The maverick mayor of Osaka, Toru Hashimoto, launched his national party onto Japan's political stage Wednesday, vowing to chart a new course for the country.
Nippon Ishin no Kai (Japan Restoration Association) will field 350 candidates across Japan in general elections expected later this year, with the aim of seizing a majority of seats in the powerful lower house.
"Great battles will start from today. I would like to create Japan's new course together," Hashimoto told a ceremony in Osaka, his powerbase and the headquarters of the new party, according to Kyodo News.
"Our mission is to present a third option to voters" in upcoming polls, the 43-year-old said.
Japan's established parties are struggling to inspire, with the opposition Liberal Democratic Party (LDP) unable to capitalise on the travails of the governing Democratic Party of Japan (DPJ), whose unpopular prime minister has just rammed through a tax rise.
But Hashimoto, a colourful figure in the often staid world of Japanese public life, whose quick wit and ready iconoclasm stand him apart from establishment politicians, has said he will not run for parliament himself.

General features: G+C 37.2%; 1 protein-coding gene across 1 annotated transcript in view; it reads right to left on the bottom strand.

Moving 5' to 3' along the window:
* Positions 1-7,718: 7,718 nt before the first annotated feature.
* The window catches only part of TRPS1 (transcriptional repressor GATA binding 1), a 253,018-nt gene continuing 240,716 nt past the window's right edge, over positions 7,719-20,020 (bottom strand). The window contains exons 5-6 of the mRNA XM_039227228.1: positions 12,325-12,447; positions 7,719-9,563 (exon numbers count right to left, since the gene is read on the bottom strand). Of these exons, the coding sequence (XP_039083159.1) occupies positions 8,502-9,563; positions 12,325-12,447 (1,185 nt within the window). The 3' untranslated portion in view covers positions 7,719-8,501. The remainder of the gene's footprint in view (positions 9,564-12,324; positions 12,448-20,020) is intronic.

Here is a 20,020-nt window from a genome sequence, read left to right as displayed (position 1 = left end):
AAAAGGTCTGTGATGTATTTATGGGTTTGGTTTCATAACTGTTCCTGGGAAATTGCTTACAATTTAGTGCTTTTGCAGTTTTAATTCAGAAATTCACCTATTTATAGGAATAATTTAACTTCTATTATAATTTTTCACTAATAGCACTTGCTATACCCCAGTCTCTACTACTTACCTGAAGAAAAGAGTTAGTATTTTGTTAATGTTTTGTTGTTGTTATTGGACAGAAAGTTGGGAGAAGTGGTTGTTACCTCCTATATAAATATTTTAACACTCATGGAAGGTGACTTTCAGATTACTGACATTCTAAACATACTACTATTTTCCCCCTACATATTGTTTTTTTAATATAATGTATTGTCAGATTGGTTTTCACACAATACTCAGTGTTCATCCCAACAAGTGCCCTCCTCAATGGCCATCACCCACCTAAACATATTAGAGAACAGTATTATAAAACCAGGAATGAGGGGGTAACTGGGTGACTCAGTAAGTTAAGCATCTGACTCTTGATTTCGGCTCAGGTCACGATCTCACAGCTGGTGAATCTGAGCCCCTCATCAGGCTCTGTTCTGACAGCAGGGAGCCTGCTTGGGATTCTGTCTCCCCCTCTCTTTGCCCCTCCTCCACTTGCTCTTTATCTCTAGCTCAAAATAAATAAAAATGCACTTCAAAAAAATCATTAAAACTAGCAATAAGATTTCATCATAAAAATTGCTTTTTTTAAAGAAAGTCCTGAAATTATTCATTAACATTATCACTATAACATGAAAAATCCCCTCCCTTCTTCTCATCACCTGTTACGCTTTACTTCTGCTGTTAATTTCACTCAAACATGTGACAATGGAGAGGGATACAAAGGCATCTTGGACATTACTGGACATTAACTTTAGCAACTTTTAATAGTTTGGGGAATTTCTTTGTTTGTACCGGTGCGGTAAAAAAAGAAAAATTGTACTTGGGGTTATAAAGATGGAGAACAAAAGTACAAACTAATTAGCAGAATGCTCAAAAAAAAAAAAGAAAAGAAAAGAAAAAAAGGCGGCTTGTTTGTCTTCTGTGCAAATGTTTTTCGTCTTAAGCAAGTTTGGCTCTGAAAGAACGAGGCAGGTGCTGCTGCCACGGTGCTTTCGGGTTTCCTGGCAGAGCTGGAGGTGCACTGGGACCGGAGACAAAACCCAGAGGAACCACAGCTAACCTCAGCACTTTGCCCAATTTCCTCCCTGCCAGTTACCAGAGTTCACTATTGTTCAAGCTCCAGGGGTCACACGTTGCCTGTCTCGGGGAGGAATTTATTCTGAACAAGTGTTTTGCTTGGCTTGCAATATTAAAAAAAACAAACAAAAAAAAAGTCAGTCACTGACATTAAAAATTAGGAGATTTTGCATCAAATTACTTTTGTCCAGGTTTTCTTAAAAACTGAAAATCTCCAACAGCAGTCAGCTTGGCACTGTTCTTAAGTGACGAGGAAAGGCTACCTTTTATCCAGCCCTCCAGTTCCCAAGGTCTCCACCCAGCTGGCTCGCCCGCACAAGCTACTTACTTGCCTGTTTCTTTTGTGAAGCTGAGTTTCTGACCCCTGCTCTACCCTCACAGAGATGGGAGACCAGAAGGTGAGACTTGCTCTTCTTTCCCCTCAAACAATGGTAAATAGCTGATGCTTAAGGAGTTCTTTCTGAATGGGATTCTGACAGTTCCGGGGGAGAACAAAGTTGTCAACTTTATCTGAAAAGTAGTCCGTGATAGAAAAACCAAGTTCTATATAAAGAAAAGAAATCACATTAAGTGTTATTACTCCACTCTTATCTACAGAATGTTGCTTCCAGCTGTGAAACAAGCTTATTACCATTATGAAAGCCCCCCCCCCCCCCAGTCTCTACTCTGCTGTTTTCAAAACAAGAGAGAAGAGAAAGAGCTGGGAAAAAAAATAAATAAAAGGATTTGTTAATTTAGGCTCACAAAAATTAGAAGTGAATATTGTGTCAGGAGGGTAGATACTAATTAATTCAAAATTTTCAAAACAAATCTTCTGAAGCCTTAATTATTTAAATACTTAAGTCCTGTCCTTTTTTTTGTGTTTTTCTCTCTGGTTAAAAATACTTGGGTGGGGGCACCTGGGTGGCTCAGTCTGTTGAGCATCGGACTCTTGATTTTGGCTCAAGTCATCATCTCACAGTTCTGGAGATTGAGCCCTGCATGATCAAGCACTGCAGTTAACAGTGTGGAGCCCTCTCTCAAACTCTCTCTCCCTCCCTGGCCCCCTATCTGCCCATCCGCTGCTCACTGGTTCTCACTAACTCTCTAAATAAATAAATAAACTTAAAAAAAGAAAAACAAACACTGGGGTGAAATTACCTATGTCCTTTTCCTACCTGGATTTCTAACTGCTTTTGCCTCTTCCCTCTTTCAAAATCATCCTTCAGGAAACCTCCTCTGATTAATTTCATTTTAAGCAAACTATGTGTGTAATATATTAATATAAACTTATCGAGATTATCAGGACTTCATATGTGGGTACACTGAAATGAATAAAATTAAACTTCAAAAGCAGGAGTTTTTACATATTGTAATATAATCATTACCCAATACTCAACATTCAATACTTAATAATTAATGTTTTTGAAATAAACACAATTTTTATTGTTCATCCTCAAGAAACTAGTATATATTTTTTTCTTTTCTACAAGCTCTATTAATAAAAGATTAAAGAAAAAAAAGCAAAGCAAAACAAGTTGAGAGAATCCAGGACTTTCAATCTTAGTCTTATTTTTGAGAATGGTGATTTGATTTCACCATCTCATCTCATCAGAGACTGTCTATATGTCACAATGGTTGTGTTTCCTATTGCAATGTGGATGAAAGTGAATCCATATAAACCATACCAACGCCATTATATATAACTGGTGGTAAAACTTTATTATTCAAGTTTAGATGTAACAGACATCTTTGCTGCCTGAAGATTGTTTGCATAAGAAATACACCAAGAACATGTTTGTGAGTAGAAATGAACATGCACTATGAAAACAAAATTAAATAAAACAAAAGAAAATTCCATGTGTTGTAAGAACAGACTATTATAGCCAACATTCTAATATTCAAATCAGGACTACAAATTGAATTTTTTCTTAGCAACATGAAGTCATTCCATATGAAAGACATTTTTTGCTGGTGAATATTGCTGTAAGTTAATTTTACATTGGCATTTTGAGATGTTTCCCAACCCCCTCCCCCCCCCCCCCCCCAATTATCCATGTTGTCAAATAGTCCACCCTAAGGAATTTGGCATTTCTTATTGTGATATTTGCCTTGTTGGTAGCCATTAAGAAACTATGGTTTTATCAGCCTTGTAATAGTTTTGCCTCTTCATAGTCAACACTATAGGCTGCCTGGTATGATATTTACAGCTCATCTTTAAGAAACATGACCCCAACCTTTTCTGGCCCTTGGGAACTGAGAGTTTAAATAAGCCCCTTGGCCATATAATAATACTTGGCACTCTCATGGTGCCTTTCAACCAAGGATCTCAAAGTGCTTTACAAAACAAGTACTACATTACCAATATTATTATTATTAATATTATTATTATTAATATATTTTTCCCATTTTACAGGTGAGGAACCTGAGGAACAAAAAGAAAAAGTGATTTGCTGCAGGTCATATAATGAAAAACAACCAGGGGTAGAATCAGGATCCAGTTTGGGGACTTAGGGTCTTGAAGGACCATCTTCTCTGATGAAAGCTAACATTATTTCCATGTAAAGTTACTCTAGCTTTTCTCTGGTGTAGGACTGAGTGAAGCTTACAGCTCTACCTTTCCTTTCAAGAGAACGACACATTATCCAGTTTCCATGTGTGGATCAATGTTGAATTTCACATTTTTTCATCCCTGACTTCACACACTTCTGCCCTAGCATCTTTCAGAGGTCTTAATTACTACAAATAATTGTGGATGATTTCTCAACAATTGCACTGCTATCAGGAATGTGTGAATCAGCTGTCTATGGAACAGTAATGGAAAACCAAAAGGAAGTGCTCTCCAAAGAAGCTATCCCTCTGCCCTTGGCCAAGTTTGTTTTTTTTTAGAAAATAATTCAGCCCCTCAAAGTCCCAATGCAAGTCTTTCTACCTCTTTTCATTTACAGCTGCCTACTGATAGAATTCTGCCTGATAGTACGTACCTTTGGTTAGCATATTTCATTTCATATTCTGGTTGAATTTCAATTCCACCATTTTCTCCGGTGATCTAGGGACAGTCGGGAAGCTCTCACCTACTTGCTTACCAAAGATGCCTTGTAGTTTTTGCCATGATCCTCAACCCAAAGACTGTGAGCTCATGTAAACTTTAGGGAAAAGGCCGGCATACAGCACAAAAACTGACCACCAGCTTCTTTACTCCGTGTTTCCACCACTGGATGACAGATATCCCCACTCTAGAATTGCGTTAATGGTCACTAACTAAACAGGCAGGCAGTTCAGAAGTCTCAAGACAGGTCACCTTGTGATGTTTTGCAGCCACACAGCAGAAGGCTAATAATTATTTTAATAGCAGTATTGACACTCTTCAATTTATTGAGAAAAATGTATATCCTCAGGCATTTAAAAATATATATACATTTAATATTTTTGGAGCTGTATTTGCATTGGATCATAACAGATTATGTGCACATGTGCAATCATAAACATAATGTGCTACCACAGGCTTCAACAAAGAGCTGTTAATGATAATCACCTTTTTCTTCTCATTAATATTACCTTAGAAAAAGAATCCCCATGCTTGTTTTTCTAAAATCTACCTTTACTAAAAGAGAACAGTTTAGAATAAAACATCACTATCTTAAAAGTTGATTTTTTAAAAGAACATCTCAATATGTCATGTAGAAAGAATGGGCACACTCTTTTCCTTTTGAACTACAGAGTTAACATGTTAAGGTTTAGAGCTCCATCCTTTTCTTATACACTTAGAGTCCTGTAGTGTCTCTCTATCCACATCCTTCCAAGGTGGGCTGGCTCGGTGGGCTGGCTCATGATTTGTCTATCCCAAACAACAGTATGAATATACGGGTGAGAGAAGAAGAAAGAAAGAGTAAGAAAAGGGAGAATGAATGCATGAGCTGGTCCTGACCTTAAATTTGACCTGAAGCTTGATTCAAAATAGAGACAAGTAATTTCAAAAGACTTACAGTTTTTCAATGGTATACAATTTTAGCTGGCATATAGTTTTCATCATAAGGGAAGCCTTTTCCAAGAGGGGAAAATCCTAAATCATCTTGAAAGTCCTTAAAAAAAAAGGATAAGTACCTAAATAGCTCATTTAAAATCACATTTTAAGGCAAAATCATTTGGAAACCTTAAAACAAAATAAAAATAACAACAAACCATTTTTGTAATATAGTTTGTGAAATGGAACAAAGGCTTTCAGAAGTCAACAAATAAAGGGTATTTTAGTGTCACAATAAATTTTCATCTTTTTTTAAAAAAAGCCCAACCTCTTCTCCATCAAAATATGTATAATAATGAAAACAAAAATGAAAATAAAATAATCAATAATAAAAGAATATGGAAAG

Instead the former lawyer and father-of-seven will remain in Osaka as leader of his new party while continuing his day job as mayor of Japan's second biggest city.
Commentators say the decision to base the party anywhere other than Tokyo could chime with voters fed up of the very centralised nature of Japan, where all roads lead to the heaving metropolis.
Pledges unveiled on Wednesday include halving the current 480 seats in the lower house and introducing direct elections for prime minister.
The incumbent, Yoshihiko Noda, is the sixth man to do the job in as many years, a turnover rate blamed on the fragile factionalism that has produced a string of largely impotent and short-lived leaders.
On Tuesday seven sitting lawmakers said they would leave their parties and join Hashimoto.
Observers say no one grouping will win a majority this autumn, and Hashimoto is expected to be courted in the coalition-building that looks set to follow a popular ballot.
Some opinion polls have shown more people want to vote for his new party than either the DPJ or the LDP.
Opponents charge Hashimoto is an opportunistic populist with little substance to back up his hustling style.
But most grudgingly admire his political savvy and ability to turn almost any situation to his advantage.
A chuckling Hashimoto shrugged off a recent magazine report of an extramarital affair, telling reporters it was true but his wife had not known about it. "There'll be a big penalty to pay when I get home," he smirked.